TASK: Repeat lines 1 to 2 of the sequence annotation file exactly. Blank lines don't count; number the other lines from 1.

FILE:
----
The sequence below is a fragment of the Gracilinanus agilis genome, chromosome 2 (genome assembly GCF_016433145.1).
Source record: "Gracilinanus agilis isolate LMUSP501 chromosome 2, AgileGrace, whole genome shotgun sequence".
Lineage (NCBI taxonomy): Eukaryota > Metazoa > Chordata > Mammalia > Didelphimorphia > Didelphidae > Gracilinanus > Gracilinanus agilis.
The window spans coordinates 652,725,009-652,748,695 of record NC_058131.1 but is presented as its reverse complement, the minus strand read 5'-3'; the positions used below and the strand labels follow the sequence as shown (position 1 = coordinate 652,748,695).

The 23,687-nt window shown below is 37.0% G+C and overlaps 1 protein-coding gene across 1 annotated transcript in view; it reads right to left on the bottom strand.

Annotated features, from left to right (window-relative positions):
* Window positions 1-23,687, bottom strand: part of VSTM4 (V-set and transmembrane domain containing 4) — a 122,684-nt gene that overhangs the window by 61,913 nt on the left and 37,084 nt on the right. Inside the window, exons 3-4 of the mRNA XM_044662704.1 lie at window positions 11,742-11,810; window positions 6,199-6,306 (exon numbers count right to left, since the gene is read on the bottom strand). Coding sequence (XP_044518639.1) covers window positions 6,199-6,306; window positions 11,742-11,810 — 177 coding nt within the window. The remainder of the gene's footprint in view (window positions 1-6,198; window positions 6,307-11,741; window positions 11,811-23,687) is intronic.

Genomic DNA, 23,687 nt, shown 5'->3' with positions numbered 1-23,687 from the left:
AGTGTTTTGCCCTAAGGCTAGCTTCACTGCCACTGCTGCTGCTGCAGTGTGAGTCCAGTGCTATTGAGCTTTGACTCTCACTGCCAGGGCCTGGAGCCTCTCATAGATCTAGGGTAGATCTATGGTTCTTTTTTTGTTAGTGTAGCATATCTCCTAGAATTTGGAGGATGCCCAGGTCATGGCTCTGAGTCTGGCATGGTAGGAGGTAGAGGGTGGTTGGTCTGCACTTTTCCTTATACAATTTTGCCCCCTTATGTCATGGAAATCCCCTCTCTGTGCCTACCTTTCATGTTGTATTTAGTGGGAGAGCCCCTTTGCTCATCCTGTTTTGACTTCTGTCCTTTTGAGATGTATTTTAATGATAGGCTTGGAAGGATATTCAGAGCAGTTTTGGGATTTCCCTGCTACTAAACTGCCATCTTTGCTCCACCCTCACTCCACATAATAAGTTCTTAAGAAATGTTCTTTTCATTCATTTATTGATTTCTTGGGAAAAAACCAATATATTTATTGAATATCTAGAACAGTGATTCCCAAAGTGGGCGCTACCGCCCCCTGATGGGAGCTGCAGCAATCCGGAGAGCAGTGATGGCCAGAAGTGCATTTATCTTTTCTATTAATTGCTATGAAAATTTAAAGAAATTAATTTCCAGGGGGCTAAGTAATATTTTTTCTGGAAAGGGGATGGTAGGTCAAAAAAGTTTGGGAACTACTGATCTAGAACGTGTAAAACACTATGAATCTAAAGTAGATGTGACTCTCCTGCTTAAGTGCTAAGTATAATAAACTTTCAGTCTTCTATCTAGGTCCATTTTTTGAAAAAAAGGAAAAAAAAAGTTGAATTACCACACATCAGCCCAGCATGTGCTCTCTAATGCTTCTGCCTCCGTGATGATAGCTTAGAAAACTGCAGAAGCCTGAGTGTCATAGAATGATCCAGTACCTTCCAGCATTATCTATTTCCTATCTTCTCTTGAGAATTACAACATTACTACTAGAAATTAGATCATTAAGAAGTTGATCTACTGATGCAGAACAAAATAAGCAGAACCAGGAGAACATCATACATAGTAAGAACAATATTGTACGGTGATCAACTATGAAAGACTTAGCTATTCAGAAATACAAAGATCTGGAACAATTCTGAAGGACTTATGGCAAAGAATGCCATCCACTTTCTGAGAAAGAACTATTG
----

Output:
The sequence below is a fragment of the Gracilinanus agilis genome, chromosome 2 (genome assembly GCF_016433145.1).
Source record: "Gracilinanus agilis isolate LMUSP501 chromosome 2, AgileGrace, whole genome shotgun sequence".